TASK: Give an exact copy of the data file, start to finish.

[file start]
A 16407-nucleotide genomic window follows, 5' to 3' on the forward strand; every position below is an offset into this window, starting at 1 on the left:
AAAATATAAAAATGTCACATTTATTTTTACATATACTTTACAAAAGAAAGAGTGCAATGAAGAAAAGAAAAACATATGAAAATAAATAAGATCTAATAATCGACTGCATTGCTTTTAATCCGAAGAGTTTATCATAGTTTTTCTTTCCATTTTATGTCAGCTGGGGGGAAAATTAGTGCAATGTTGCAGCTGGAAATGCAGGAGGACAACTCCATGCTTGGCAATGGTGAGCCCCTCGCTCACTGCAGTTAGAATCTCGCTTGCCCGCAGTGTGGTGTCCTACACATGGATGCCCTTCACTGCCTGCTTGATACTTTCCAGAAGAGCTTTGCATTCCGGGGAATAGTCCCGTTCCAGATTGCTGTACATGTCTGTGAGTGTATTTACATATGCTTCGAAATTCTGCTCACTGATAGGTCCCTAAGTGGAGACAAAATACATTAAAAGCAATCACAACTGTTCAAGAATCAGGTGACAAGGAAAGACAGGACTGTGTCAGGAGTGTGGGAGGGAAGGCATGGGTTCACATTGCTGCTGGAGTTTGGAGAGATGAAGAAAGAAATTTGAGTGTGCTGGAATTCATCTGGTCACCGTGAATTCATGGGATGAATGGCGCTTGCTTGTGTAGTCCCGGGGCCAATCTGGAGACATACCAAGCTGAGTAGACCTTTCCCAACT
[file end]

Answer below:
A 16407-nucleotide genomic window follows, 5' to 3' on the forward strand; every position below is an offset into this window, starting at 1 on the left:
AAAATATAAAAATGTCACATTTATTTTTACATATACTTTACAAAAGAAAGAGTGCAATGAAGAAAAGAAAAACATATGAAAATAAATAAGATCTAATAATCGACTGCATTGCTTTTAATCCGAAGAGTTTATCATAGTTTTTCTTTCCATTTTATGTCAGCTGGGGGGAAAATTAGTGCAATGTTGCAGCTGGAAATGCAGGAGGACAACTCCATGCTTGGCAATGGTGAGCCCCTCGCTCACTGCAGTTAGAATCTCGCTTGCCCGCAGTGTGGTGTCCTACACATGGATGCCCTTCACTGCCTGCTTGATACTTTCCAGAAGAGCTTTGCATTCCGGGGAATAGTCCCGTTCCAGATTGCTGTACATGTCTGTGAGTGTATTTACATATGCTTCGAAATTCTGCTCACTGATAGGTCCCTAAGTGGAGACAAAATACATTAAAAGCAATCACAACTGTTCAAGAATCAGGTGACAAGGAAAGACAGGACTGTGTCAGGAGTGTGGGAGGGAAGGCATGGGTTCACATTGCTGCTGGAGTTTGGAGAGATGAAGAAAGAAATTTGAGTGTGCTGGAATTCATCTGGTCACCGTGAATTCATGGGATGAATGGCGCTTGCTTGTGTAGTCCCGGGGCCAATCTGGAGACATACCAAGCTGAGTAGACCTTTCCCAACT